Tuesday’s decision by a New York federal judge halts a key terror-fighting feature of the 2011 National Defense Authorization Act and is a blow to the Obama administration. The government urged U.S. District Judge Katherine B. Forrest not to adopt a nationwide ban on the measure, saying the move would be “extraordinary” and “unwarranted” (.pdf).
But the judge, ruling in a case brought by journalists and political activists, said the law was too vague and did not provide clear guidance on whom the government could indefinitely detain.
“We use words that don't mean what they mean just as we use laws that aren't really laws and improbable probable cause and uberpoenas rather than subpoenas...”
Attorney General Eric Holder claimed during congressional testimony today that internal Justice Department emails that use the phrase “Fast and Furious” do not refer to the controversial gun-walking operation Fast and Furious.
Under questioning from Rep. Jason Chaffetz (R-Utah), who read excerpts of the emails at a House Judiciary Committee hearing on Justice Department oversight, Holder claimed that the phrase “Fast and Furious” did not refer to Fast and Furious but instead referred to another gun-walking operation known as “Wide Receiver.”
However, the emails refer to both programs -- "Fast and Furious" and the "Tucson case," from where Wide Receiver was launched -- and reveal Justice Department officials discussing how to handle media scrutiny when both operations become public
Another technology I get to learn. Isn't that cool?
"As the self-proclaimed 'cloud OS for the datacenter,' OpenStack is fast becoming one of the more intriguing movements in open source — complete with lofty ambitions, community in-fighting, and commercial appeal. But questions remain whether this project can reach its potential of becoming the new Linux. 'The allure of OpenStack is clear: Like Linux, OpenStack aims to provide a kernel around which all kinds of software vendors can build businesses. But with OpenStack, we're talking multiple projects to provide agile cloud management of compute, storage, and networking resources across the data center — plus authentication, self-service, resource monitoring, and a slew of other projects. It's hugely ambitious, perhaps the most far-reaching open source project ever, although still at a very early stage. ... Clearly, the sky-high aspirations of OpenStack both fuel its outrageous momentum and incur the risk of overreach and collapse, as it incites all manner of competition. The promise is big, but the success of OpenStack is by no means assured.'"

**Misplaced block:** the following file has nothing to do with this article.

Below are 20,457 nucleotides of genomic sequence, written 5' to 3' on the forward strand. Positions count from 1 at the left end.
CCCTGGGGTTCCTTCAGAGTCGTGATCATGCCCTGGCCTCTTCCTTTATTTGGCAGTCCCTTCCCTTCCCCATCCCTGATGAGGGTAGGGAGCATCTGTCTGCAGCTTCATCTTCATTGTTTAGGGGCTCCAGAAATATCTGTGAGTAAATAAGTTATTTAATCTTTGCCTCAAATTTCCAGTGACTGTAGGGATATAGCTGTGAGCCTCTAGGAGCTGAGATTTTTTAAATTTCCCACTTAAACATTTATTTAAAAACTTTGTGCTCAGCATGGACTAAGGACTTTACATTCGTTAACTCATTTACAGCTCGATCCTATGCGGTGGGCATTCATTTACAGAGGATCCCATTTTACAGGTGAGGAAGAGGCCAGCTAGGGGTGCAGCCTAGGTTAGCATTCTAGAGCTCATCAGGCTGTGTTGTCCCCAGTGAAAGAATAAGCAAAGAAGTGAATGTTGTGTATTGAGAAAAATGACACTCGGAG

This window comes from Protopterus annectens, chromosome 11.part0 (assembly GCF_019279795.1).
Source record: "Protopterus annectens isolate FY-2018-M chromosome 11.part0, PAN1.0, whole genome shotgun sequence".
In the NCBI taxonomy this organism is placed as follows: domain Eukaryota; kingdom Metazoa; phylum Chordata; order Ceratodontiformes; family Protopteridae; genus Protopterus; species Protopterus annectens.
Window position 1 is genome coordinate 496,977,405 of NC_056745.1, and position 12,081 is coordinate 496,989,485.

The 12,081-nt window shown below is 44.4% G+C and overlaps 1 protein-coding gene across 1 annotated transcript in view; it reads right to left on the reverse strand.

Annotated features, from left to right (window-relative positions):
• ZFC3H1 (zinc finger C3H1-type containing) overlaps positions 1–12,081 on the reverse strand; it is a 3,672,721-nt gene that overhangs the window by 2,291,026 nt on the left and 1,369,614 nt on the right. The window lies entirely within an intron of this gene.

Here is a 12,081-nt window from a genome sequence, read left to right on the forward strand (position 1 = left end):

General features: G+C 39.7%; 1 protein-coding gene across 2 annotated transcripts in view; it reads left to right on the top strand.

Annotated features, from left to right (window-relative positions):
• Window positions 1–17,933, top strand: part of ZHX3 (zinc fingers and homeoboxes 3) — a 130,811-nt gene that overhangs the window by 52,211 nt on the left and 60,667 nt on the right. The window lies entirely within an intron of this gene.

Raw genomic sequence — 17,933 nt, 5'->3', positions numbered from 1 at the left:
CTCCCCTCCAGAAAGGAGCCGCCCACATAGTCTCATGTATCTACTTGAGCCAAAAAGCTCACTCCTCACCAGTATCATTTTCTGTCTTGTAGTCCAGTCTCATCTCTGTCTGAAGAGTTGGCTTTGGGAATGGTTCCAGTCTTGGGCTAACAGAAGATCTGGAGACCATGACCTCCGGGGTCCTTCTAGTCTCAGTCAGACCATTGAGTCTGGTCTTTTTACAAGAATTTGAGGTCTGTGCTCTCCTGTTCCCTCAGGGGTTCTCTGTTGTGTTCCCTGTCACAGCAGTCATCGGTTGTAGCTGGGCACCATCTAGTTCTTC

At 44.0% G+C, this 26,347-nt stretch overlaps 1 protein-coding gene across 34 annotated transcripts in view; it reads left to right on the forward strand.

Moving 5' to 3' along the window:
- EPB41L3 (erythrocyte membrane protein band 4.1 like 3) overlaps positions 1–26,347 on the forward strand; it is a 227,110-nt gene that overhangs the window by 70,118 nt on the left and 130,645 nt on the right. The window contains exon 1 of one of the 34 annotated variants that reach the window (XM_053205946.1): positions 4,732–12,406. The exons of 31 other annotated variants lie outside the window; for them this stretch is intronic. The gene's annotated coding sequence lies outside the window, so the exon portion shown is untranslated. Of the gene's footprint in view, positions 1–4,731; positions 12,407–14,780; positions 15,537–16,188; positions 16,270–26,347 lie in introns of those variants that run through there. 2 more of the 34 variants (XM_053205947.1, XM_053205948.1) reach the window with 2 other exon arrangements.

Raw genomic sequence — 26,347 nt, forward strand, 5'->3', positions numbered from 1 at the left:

Neither Google nor Facebook rules them all...
It's a Googly World: A Map of the Planet's Most Visited Websites by Country
Another way I could consolidate my handouts and links and videos and...
Booktype is an open source program for creating ebooks and preparing them for distribution on Kindle and iBooks. Booktype is designed for collaborative use by a group of writers. You can update your books and redistribute them even after your initial publishing date.
To clarify, Booktype is not a service it's an open source program that you can download and install on your own server. If you have the skills to manage it, Booktype could be a good in-house solution for digital publishing.
My Statistics students will hate me for this...
Attention Nerds: Here's the Census Bureau API You've Been Waiting For
… The old system for accessing Census data was called American FactFinder, which, Buckner says, is fine for an expert, but for a novice, it's just not very intuitive. "People are used to just Googling and getting an immediate answer. They don't want to hunt for it," Buckner says. With the release of the API, the old tools will remain available for people who have figured out how to use them and are comfortable with those formats.